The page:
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Aadhaar-PAN linking deadline relaxed for ‘certain’ financial dealings: Govt


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The government has amended rules requiring mandatory quoting of national biometric identifier Aadhaar and PAN for certain financial transactions like opening of a bank account by keeping the deadline open-ended in place of the current December 31.


A new rule modifying the Prevention of Money Laundering Act of 2002 has been notified to replace the requirement of submitting “the Aadhaar number and Permanent Account Number by December 31, 2017” with “submit the Aadhaar number, and Permanent Account Number or Form No. 60, by such date as may be notified by the Central Government”.


The notification by the Department of Revenue in the finance ministry effectively paves the way for extending the deadline for mandatory quoting of Aadhaar for activities like the opening of a bank account.


This is in line with the Centre last week informing the Supreme Court that it is willing to extend till March 31 the deadline fixed for mandatory linking of Aadhaar to avail various services and welfare schemes.


On December 7, the deadline for linking PAN with Aadhaar was extended by three months to March 31, 2018.


Under the PMLA, Aadhaar, PAN and other official documents are required to be obtained by banks and financial institutions from anyone opening a bank account as well as for any financial transaction of Rs 50,000 and above.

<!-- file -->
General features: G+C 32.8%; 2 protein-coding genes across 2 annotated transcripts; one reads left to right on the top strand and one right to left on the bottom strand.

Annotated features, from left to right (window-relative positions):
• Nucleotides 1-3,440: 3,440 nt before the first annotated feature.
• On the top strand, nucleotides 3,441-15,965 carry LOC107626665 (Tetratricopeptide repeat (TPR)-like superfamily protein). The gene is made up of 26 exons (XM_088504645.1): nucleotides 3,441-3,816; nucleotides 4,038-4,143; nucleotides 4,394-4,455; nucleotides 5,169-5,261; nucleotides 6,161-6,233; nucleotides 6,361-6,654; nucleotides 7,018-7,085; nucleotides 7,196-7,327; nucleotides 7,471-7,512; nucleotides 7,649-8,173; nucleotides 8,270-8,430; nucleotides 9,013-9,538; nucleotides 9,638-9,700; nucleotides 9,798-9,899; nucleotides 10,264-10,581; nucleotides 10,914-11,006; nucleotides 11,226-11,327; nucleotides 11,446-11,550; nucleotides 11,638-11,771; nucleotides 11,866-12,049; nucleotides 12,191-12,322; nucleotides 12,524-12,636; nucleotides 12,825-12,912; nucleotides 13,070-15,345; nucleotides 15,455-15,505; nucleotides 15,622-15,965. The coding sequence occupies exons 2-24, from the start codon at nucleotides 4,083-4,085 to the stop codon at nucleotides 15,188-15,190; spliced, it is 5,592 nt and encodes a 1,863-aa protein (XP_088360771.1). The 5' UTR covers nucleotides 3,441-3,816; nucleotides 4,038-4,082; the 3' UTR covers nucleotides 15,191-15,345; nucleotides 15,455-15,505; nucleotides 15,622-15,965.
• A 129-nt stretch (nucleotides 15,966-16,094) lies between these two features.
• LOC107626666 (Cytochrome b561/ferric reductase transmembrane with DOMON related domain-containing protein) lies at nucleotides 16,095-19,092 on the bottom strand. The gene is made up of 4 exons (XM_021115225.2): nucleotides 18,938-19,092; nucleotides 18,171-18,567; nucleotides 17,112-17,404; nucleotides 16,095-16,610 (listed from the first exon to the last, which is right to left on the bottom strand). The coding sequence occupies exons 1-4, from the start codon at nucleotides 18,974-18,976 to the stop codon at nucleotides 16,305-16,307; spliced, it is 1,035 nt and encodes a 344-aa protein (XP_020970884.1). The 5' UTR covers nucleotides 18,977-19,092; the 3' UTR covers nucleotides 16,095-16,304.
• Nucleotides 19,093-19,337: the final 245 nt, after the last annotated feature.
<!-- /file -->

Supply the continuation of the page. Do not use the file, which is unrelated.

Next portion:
The notification issued yesterday stated that accounts where Aadhaar and PAN Linking are not furnished by the date notified by the government will cease to be operational.


If the account holder “fails to submit the Aadhaar number and PAN by such date as may be notified by the central government, the said account shall cease to be operational till the time the Aadhaar number and Permanent Account Number is submitted by the client”, it said.

The Prevention of Money Laundering Act (PMLA) forms the core of the legal framework put in place by India to combat money laundering and generation of black money.


The PMLA and its rules impose an obligation on reporting entities like banks, financial institutions and intermediaries to verify the identity of clients, maintain records and furnish information to the Financial Intelligence Unit of India (FIU-IND).



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Air Deccan to relaunch operations with fares starting at Re 1 on Dec 22

Air Deccan relaunch